Momentum rising for history in high schools

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Ginorio

One year ago I began to work to make the history of western civilization a graduation requirement in Idaho’s high schools. I am proud to say that the effort has made real progress. Rather than being one eccentric’s pipe dream, many have responded positively and a few have stepped forward to bring this dream closer to reality.

Judd Wilson, then a staff writer for the Coeur d’Alene Press, was the first person other than my long-suffering wife, Tina, to offer real encouragement. He interviewed me, took my idea seriously, and made a fine front page article of it (“Teacher promotes return of Western Civ,” July 16, 2018). In addition to giving this proposal wider coverage, his incisive questions revealed areas I needed to think through more clearly.

Les Atchley, CEO of the Atchley Financial Group, has become a real partner in this enterprise. He brings decades of successful experience in the worlds of business and politics, a subtle wisdom that balances my own impulsivity and inexperience in these realms, and a common-sense appreciation of people and possibilities in proper proportion. His willingness to make this cause his own has humbled me, and I can only aspire to be worthy of such trust.

Letters have been sent to every Idaho school board member, and I have made this proposal known to Idaho’s State Department of Education, as well as to several elected officials. I expect that my most intensive efforts over the next year will involve expanding and deepening these conversations. However, I am convinced that this will succeed if, and only if, everyday people begin to insist on the importance of western civilization’s history in the education of Idaho’s teenagers.

Local organizations such as the Rotary Club of Coeur d’Alene, along with its Evening and Sunrise chapters, have graciously afforded me opportunities to publicly advocate this proposal, as have the Coeur d’Alene History Club, the Reagan Republicans, and the Republican Women’s Group. I am eager to speak in front of other groups, including liberals, progressives, and Democrats. Western civilization is something that every single American shares in common. Regardless of one’s personal ethnicity, gender, subculture, faith, or convictions, we each inhabit a common American society. Our Melting Pot is, itself, a subset of western civilization.

The inalienable rights of each individual to freely dream, speak, and act on the basis of conscience within the broadest possible limits are quintessentially western, coming only from the western tradition. Nowhere else can a common person stand up to their leaders and survive, let alone succeed. Several thousand years of courage, creativity, and conflict have produced a society where the conviction of the individual can sometimes stand against the power of the elite as well as the tyranny of the majority.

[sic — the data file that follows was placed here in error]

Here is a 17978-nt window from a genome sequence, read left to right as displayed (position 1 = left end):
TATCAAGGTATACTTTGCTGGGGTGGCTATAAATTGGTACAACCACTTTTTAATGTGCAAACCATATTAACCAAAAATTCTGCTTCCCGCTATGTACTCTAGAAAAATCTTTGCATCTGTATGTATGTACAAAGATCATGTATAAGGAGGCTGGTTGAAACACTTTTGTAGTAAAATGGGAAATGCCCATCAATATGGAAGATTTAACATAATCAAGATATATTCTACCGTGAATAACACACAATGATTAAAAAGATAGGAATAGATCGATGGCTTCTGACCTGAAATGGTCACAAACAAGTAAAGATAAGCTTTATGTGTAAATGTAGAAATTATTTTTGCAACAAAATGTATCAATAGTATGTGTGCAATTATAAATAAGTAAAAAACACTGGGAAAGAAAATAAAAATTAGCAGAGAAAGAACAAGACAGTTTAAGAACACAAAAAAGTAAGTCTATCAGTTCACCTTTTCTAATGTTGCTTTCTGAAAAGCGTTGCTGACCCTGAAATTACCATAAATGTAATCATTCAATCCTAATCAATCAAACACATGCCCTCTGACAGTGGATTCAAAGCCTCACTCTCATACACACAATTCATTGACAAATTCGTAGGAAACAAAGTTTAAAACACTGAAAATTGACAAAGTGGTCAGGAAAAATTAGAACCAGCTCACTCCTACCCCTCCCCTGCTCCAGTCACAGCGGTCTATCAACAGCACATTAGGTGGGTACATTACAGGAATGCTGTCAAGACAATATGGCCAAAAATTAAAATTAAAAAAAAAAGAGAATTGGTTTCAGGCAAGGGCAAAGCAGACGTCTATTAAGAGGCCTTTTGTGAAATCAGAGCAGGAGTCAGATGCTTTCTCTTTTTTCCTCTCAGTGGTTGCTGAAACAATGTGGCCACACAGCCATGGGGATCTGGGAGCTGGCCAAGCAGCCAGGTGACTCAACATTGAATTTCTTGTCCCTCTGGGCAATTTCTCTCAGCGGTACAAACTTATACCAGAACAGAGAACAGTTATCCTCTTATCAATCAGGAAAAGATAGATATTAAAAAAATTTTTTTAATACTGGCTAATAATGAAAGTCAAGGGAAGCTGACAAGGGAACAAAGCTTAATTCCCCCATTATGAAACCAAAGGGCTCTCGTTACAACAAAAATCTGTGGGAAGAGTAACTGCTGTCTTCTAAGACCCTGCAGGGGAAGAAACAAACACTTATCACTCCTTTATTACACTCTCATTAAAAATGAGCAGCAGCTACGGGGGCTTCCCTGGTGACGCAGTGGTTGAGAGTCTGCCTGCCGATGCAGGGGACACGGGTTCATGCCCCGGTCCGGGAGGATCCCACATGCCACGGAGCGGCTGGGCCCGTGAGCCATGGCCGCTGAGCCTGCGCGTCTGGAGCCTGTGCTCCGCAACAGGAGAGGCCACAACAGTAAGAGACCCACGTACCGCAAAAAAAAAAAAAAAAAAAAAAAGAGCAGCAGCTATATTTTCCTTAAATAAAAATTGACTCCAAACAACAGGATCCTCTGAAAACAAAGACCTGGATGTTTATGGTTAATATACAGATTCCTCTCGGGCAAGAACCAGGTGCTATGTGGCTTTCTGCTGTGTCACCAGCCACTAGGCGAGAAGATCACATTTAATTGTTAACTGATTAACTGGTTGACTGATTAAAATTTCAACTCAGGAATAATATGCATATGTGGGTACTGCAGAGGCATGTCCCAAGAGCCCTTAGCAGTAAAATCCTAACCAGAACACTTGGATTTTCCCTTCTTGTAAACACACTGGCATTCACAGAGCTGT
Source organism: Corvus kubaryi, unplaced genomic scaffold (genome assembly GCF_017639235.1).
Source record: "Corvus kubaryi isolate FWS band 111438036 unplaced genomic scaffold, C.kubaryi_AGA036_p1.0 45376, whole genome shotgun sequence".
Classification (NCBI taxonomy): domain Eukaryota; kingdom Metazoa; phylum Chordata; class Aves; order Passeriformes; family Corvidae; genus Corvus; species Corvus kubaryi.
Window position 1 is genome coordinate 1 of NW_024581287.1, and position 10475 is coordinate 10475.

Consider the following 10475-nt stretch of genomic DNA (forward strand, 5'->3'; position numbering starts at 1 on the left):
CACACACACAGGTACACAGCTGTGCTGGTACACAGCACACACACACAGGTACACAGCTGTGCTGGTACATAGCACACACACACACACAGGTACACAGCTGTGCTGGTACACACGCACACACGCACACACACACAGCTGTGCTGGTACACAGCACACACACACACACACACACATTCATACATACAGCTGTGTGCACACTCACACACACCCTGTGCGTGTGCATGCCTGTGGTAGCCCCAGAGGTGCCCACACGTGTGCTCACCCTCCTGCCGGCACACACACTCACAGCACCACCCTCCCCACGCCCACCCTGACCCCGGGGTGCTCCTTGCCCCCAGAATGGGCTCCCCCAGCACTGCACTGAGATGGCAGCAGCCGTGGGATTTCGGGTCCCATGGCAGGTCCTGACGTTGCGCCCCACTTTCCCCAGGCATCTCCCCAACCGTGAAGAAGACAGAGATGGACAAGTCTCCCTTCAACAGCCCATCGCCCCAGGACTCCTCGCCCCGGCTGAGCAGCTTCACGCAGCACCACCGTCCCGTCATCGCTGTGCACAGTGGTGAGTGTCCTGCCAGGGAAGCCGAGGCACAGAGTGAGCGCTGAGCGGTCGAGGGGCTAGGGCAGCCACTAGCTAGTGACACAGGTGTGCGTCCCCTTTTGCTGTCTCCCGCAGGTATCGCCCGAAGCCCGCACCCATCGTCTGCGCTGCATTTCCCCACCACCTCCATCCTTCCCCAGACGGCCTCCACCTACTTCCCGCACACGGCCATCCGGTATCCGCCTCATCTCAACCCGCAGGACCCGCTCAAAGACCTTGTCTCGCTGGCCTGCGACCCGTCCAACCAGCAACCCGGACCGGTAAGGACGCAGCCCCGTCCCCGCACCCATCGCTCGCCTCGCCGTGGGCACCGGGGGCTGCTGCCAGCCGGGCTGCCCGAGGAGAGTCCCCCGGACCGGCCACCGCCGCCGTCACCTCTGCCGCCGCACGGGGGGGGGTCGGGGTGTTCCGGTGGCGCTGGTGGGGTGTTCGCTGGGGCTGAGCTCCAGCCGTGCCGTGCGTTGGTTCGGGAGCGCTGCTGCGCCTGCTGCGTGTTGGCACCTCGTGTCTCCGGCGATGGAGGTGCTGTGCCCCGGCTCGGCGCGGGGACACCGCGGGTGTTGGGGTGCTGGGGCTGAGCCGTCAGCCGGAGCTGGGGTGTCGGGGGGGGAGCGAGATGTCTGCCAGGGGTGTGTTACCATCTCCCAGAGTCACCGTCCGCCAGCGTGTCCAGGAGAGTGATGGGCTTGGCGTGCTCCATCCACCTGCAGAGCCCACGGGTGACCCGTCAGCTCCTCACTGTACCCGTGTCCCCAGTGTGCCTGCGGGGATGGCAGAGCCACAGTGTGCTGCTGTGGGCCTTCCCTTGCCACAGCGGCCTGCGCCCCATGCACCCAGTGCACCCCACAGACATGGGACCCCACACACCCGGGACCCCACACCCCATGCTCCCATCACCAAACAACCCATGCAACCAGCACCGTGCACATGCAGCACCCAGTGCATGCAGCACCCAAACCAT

Our Judeo-Christian western heritage includes the world’s only functional reform tradition, championed today by progressives and liberals. We need informed and empowered reformers to insist that we more fully live up to our ideals, and to point out where we fall short. Without them, we are prone to a self-serving self-delusion.

What students will do with an understanding of the West is a matter of personal choice. They might fight to reform the worst in our society, or they may strive to preserve our best qualities. In all cases, they need to understand where we have come from in order to effectively advocate a best path forward.

“World History” clouds the focus on the West by implying that all cultures are equally significant. All cultures have value, but the history of the West focuses on the narrative leading from the Hebrews, Greeks, Romans, early Christians, Medieval English, and Reformation Europeans to the Founding Fathers and beyond.

“United States History” begins too late, telling only part of the tale. Students also need to know the history of modern Europe’s industrialization, imperialism, revolutions, and world wars. Students must be mature enough to grapple with these lessons; the history of western civilization must be taught in high school, grades 9-12.

What memory is to an individual, history is to a society. Our identity is preserved, moment by moment, by our memory. If we continue to neglect the teaching of our history, we will lose what makes America special. It will simply be forgotten. We cannot afford to let our cultural identity become irrelevant. We must add the history of western civilization into our high school graduation requirements.

•••

Ralph K. Ginorio is a Coeur d’Alene resident who teaches at CDA Charter Academy.

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